Last month a story was leaked claiming United Airlines will be placing a major order for narrowbody aircraft early next year. Industry analysts predict it will be for up to 200 aircraft in what would equate to a list price deal of approximately $18 billion. The article also notes Boeing and Airbus will be pitted against each other as is a common theme these days, with American Airlines recently splitting their major aircraft acquisition purchase between the two manufacturers.
Today I attended the United Family Day event in San Francisco (full review forthcoming), but feel compelled to post about my conversation with Captain Andy, an A319/320 pilot. While I was waiting for the airplane pull event – groups of about 25 people who literally pull a rope attached to the nosewheel to tug an A320 a designated distance by sheer manpower – I introduced myself to Captain Andy and had a pleasant chat.
I asked him what he thought about the new “rule” that pilots will be required to allow autopilot handle recovery during windshear or significant wind gusts and he replied, “it’s just a suggestion.” He mentioned A319s are easier to land as they don’t float as much as A320s when very close to touchdown. Then he said, “we’ll be ordering A321neos to eventually replace the 757s and they’ll have greater sized winglets than those seen on the A319/A320s.” WOW! That’s big news and he was certainly confident in revealing it.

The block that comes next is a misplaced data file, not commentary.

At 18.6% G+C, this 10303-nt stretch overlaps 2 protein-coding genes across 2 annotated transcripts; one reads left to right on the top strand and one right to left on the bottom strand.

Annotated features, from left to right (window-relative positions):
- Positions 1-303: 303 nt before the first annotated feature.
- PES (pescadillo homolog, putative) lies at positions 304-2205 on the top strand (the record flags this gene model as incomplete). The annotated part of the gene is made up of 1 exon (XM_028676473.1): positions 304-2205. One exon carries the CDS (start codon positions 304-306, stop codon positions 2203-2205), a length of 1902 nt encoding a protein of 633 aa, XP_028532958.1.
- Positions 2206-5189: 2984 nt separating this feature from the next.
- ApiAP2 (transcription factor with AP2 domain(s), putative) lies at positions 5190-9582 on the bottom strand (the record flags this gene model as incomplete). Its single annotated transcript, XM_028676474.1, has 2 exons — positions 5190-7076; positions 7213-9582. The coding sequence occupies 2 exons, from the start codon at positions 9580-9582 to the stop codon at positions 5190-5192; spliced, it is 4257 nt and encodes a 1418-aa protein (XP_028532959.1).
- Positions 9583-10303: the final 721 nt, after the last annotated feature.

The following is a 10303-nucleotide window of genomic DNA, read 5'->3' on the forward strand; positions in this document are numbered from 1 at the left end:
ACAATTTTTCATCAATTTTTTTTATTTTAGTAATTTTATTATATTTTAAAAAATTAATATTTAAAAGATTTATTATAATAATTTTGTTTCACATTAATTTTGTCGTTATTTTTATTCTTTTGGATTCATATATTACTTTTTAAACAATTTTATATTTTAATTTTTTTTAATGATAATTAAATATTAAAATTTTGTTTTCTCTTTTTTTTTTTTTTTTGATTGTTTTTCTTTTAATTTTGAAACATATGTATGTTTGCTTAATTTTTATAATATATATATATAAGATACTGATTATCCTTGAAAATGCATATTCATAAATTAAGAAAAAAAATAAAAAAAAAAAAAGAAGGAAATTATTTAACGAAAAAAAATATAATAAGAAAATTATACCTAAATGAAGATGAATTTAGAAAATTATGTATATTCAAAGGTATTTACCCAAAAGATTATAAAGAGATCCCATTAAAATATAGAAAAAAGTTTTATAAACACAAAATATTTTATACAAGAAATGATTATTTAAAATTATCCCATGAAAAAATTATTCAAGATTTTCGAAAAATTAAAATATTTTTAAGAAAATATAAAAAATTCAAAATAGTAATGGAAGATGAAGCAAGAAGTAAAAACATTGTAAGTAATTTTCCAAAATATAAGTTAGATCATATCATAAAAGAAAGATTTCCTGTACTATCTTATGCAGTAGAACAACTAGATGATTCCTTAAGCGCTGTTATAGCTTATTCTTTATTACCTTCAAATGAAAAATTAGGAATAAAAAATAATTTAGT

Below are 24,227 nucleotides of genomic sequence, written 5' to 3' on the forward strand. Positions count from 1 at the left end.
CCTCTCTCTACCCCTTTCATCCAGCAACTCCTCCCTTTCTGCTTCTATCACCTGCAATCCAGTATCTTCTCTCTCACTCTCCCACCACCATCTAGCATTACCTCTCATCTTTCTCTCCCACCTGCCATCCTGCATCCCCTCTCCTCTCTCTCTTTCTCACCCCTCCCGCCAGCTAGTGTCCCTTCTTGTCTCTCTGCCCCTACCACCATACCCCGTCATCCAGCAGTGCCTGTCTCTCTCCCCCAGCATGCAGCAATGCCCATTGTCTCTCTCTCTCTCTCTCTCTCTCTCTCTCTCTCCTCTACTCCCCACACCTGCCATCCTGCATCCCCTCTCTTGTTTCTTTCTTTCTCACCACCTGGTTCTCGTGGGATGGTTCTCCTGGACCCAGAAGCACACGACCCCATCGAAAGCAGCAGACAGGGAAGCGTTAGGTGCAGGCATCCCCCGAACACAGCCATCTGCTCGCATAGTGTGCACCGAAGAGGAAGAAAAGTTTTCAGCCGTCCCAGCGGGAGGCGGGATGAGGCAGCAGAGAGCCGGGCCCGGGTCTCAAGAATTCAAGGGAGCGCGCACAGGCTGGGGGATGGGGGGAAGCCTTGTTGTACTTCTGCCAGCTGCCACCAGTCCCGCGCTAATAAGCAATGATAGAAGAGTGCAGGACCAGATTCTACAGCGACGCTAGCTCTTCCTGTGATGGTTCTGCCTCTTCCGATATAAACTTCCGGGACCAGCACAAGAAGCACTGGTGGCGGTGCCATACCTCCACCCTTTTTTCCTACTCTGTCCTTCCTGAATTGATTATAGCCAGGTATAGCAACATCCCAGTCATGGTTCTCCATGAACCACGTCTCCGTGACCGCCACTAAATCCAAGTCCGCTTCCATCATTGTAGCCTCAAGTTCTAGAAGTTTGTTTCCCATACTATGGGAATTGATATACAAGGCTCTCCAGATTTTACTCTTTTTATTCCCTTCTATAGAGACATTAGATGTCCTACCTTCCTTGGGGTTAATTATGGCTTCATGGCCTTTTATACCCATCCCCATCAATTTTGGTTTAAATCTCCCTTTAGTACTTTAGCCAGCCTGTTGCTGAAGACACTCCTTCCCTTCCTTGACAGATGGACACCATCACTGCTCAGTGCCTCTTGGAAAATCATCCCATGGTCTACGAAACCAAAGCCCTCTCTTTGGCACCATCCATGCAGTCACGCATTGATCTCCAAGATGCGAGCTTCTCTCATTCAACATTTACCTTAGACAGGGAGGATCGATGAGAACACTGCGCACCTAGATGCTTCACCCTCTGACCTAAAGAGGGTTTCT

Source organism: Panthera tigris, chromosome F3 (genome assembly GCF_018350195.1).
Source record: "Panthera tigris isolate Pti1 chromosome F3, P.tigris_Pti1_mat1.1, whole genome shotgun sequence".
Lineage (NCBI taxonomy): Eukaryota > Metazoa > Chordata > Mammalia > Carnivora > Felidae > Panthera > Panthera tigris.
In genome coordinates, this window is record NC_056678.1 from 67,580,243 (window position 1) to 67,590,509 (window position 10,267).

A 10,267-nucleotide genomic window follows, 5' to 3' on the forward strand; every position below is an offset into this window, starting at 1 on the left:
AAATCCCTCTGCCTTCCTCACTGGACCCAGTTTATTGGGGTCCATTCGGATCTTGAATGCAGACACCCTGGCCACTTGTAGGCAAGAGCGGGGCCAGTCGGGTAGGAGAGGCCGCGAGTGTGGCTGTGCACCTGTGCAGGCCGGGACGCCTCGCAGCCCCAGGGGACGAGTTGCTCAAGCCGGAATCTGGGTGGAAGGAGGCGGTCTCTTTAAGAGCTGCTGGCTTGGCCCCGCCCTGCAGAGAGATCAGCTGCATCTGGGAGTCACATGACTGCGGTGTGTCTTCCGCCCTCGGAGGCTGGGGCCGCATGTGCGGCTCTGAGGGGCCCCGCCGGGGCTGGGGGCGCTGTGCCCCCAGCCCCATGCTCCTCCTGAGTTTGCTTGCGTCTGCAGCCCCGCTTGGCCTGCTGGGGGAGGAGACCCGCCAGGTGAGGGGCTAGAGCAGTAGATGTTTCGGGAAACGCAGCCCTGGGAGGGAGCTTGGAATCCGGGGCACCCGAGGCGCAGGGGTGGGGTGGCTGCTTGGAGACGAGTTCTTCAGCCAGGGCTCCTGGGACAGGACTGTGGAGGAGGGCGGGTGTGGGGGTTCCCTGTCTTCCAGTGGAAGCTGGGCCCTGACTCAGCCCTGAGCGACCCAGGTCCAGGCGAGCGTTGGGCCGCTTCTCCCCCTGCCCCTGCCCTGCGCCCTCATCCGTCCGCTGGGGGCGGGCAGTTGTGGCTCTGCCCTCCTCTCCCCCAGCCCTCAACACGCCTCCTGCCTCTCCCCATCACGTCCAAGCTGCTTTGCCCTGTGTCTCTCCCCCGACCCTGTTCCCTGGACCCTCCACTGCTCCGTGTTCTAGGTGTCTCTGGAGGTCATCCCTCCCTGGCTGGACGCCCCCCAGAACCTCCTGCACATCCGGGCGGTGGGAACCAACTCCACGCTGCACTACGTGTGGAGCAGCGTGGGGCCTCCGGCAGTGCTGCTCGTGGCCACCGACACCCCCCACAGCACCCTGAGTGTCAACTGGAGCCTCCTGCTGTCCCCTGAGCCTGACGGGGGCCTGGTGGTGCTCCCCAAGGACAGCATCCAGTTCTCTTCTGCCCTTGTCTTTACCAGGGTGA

So, I suppose you could file this under speculation, but as he’s the Chief Pilot in San Francisco I tend to take his word. I further asked, “Do they have the range and fuel capacity needed to replace the 757?” His answer was “yes” and I asked because I recently posted that US Airways was in discussion with Airbus as they were concerned A321s wouldn’t be able to match 757 performance. United must feel confident and Airbus obviously has come through.